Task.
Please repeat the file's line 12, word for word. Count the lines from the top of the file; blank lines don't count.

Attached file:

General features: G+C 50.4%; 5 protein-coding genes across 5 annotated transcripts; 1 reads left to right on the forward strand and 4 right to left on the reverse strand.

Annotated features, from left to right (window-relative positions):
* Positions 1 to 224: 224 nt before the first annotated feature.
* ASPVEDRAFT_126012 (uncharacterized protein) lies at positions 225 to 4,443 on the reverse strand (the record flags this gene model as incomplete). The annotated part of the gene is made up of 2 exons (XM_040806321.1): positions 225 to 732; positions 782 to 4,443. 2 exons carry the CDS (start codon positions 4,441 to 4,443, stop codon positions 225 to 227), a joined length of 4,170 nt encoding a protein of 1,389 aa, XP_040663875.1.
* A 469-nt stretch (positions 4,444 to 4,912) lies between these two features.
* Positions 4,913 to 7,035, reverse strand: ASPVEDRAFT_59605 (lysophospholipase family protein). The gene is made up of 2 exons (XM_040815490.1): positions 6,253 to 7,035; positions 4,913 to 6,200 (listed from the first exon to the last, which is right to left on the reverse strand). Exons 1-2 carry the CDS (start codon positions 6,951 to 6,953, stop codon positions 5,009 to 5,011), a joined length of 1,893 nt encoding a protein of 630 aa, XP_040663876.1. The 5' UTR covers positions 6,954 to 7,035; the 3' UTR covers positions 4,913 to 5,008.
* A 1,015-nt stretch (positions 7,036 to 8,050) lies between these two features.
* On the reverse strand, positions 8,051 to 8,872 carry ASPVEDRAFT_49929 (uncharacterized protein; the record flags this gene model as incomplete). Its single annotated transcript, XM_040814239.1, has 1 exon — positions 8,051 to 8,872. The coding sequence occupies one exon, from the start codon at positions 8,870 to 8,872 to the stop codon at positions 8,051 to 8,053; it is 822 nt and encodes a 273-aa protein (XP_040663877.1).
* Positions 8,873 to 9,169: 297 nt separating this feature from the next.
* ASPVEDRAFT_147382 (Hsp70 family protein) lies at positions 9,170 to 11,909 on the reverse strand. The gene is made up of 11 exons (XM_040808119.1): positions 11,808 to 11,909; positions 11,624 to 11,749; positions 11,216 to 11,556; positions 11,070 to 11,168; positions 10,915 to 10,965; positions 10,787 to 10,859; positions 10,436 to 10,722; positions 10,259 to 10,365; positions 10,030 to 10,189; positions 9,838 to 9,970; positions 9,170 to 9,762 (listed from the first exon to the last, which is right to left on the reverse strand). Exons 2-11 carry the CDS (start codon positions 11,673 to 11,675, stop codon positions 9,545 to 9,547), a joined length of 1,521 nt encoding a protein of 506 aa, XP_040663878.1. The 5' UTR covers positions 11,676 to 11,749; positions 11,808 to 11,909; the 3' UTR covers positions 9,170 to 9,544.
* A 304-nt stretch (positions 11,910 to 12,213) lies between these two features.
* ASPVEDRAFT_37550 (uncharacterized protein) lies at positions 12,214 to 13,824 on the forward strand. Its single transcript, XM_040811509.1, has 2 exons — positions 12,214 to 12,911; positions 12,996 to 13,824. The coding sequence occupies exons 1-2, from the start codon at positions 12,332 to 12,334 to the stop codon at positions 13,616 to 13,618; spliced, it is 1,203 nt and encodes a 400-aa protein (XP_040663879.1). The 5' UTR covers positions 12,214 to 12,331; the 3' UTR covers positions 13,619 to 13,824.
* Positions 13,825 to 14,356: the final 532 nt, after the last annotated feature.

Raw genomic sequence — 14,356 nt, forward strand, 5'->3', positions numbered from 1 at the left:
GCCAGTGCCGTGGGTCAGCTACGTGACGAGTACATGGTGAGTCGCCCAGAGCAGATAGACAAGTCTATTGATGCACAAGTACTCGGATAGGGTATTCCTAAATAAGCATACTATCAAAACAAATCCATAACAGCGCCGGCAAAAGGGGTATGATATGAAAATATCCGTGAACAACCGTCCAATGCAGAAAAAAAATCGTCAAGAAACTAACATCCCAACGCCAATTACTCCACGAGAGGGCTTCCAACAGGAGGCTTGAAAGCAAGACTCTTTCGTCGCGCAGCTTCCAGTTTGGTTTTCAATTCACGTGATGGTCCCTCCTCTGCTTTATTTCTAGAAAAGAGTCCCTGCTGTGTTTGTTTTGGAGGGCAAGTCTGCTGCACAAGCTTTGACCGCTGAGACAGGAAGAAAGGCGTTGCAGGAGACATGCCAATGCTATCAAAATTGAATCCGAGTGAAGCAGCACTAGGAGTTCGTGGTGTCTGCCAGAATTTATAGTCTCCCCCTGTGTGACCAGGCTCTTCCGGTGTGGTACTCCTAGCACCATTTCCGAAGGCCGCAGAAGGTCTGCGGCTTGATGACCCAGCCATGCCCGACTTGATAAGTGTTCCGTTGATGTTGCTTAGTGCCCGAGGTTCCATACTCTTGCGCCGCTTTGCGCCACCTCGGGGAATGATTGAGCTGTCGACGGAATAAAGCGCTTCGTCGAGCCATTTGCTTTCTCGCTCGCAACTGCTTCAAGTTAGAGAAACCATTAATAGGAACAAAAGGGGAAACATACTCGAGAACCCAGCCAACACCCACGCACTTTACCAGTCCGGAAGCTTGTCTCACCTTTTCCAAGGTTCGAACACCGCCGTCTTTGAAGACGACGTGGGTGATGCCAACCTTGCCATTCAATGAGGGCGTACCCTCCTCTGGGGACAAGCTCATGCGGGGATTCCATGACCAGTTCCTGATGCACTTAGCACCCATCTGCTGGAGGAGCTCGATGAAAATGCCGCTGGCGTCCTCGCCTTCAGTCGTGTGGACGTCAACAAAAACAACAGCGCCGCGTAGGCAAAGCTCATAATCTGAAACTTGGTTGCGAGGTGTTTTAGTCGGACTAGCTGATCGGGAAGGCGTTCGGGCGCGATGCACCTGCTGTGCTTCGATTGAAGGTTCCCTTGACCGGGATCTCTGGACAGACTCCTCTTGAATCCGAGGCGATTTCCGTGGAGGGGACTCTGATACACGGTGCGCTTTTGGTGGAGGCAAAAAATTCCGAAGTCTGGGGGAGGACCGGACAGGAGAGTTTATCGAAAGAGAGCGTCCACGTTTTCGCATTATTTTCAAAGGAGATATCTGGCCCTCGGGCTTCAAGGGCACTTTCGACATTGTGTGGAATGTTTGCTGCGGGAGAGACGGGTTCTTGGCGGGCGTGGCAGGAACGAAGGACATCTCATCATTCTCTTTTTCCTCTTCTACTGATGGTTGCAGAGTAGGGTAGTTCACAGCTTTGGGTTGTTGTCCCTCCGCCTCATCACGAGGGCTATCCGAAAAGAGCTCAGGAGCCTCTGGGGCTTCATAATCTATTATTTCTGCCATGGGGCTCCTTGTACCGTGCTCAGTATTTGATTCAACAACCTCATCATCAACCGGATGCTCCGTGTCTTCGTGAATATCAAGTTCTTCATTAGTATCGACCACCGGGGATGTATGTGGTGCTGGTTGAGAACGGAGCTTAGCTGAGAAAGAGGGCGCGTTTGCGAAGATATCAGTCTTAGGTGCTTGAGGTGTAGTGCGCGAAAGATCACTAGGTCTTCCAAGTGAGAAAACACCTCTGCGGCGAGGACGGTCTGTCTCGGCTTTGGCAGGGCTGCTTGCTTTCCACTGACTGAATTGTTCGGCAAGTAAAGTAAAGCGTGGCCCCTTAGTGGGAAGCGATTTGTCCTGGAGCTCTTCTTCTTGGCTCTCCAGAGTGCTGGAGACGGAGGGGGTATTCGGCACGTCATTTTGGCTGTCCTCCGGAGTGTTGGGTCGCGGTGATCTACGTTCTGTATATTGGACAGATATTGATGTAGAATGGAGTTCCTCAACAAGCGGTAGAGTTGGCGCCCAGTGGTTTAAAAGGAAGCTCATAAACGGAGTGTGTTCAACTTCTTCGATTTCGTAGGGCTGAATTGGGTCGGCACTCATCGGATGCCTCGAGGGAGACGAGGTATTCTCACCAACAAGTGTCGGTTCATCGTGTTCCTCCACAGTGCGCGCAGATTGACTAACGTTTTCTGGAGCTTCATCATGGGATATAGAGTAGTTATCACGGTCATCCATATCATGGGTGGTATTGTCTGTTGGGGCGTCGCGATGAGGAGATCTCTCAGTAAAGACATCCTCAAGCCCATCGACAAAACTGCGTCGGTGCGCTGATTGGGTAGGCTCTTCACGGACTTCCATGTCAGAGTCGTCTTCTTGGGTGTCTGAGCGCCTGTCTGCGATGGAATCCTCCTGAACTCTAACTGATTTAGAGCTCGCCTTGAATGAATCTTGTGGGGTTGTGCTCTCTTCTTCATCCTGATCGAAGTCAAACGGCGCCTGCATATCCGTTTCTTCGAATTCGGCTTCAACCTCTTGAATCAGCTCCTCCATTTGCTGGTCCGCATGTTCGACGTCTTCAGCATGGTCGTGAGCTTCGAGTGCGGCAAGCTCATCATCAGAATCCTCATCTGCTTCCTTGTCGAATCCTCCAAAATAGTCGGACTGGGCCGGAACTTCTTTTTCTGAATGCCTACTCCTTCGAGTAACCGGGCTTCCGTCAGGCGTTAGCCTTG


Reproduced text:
* ASPVEDRAFT_37550 (uncharacterized protein) lies at positions 12,214 to 13,824 on the forward strand. Its single transcript, XM_040811509.1, has 2 exons — positions 12,214 to 12,911; positions 12,996 to 13,824. The coding sequence occupies exons 1-2, from the start codon at positions 12,332 to 12,334 to the stop codon at positions 13,616 to 13,618; spliced, it is 1,203 nt and encodes a 400-aa protein (XP_040663879.1). The 5' UTR covers positions 12,214 to 12,331; the 3' UTR covers positions 13,619 to 13,824.